In Kibera, it is estimated that approximately 20% of people are living with HIV. This is much greater than the approximate 4% of people living with HIV in the greater Kenyan population.
In response to this health concern, St. Vincent's orchestrates HIV testing for all newly admitted children to our nursery school on an annual basis. The goal of this testing is to enable St. Vincent's and the families we serve to know the health status of our children and ultimately to monitor and support the health of all children under our care.
In collaboration with the Lea Toto health clinic, 29 newly admitted nursery school children received a rapid HIV test this year. In advance of the testing, parents/caretakers participated in a counseling/information session with our nursery school administration team to learn about the importance of testing and knowing their children's status, to share information about the necessary care for HIV-positive children and to discuss the importance of good nutrition, particularly for children living with HIV. This counseling is essential for preparing parents and gaining buy-in for the testing, as there still exists a stigma associated with HIV in our community. This stigma has previously led some parents to deny their children's HIV status for fear of rejection in the community. When this occurs, children do not receive adequate care for their HIV status. Following testing, St. Vincent's works with families of HIV-positive children to help them accept the results, understand how to care for their children (e.g., recognizing symptoms of opportunistic infections, accessing proper nutrition, etc.) and seek medical care early.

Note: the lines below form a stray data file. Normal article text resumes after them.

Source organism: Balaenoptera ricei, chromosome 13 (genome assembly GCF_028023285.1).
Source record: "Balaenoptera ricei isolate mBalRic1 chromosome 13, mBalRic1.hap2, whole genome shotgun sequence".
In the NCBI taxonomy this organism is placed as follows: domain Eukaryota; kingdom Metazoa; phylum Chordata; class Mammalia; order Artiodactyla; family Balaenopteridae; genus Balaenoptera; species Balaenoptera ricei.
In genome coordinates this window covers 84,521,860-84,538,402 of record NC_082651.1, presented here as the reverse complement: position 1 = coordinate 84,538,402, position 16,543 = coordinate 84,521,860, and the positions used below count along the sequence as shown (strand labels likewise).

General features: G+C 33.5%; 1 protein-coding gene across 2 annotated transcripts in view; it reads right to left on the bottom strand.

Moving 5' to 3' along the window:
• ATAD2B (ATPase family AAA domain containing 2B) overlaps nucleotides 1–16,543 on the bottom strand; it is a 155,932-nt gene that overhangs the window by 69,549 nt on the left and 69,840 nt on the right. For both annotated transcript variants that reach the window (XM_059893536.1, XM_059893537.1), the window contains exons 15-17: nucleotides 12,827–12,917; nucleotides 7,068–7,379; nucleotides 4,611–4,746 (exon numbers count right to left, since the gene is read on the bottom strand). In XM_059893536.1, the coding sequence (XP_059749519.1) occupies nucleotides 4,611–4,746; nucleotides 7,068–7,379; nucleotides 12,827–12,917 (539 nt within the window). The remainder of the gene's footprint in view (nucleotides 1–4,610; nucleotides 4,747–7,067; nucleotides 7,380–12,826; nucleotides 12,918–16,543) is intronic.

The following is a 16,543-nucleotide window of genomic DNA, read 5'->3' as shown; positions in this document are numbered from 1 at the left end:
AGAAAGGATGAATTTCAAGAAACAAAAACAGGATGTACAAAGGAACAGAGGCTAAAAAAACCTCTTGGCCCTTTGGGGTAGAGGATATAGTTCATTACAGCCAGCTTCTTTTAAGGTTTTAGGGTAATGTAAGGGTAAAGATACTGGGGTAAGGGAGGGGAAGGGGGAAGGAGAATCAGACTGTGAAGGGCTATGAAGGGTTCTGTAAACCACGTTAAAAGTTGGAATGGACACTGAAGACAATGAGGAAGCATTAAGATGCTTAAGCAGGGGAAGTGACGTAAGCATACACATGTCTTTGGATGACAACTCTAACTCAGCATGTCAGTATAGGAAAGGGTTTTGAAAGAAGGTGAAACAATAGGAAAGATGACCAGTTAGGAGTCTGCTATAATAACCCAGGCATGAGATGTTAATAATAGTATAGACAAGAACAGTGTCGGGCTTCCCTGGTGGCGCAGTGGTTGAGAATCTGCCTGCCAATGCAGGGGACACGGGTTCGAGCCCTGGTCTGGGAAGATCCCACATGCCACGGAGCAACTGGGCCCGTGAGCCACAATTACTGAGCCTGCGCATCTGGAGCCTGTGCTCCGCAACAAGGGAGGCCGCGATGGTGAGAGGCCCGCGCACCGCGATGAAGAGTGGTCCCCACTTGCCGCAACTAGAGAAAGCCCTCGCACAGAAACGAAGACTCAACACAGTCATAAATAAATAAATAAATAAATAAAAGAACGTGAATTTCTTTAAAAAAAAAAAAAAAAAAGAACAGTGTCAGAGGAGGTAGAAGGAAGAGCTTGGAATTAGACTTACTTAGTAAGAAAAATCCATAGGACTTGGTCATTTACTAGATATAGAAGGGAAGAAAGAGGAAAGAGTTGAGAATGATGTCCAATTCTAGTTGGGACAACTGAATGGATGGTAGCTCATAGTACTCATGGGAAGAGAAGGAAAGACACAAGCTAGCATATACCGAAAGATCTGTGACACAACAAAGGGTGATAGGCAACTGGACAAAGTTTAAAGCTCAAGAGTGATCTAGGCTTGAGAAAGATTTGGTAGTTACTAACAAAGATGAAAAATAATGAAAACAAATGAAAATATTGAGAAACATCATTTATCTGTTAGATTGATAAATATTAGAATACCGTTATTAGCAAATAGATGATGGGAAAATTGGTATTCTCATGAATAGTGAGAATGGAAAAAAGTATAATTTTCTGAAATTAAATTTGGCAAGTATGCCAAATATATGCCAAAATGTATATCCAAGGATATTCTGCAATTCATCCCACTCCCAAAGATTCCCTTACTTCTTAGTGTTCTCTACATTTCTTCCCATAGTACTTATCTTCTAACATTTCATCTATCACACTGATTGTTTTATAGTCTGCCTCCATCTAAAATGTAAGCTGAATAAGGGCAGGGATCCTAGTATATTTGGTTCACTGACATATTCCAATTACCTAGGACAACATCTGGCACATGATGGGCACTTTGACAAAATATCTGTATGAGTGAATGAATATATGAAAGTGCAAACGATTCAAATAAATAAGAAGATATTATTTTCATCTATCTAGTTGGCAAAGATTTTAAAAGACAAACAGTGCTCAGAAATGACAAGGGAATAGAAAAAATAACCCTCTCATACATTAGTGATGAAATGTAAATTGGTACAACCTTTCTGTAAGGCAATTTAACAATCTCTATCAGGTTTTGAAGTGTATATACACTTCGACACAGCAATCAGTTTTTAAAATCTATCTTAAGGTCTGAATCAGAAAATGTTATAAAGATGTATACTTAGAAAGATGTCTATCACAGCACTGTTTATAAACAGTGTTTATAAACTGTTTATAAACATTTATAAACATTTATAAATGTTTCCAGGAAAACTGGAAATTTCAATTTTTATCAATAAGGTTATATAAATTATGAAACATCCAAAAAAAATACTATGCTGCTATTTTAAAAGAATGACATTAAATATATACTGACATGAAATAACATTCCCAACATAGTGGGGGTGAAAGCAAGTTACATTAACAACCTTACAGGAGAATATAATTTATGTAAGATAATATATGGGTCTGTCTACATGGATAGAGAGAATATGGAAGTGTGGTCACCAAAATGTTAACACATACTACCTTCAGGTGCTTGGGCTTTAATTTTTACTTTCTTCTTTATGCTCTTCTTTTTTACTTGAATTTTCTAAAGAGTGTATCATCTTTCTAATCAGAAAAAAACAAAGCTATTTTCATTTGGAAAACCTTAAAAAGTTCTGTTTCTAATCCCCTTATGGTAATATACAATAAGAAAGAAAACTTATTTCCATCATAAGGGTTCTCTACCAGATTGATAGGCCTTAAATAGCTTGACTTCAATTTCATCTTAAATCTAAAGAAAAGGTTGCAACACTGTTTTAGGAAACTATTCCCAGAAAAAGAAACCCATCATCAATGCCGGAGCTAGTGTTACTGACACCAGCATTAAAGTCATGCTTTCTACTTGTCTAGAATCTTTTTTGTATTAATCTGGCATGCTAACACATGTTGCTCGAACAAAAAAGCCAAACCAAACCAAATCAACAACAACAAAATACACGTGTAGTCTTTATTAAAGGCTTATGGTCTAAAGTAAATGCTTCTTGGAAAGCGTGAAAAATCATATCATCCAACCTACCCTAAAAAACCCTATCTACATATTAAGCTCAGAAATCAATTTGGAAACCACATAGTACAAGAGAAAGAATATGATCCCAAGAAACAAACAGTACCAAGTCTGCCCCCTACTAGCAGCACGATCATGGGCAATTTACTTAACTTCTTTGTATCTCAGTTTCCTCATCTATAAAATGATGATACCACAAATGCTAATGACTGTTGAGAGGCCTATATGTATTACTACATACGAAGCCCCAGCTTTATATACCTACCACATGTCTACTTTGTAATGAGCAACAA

This year, we are so grateful that all of our children tested negative for HIV. We hope that this is symbolic of the ongoing efforts in the community to prevent mother to child transmission of HIV in Kibera.
The St. Vincent’s Nursery School held an event for eighty five vulnerable children in Kibera, Kenya. The purpose of this
event was to provide meals for children who have been orphaned or whose parents are unable to provide proper
nutrition. Children received staple foods, which included: rice, flour, maize flour, sugar and oil. These distributions are
extremely important for our nursery school families, particularly those affected by HIV. The food baskets were meant to
last each child approximately one week. With prices consistently rising in Kibera, it is difficult for families and orphans to
obtain adequate food throughout the year.
Typically, children at our Nursery School receive two meals per day while school is in session, and are usually the only
meals children have access to each day. This event made it possible for struggling children at our Nursery School to stay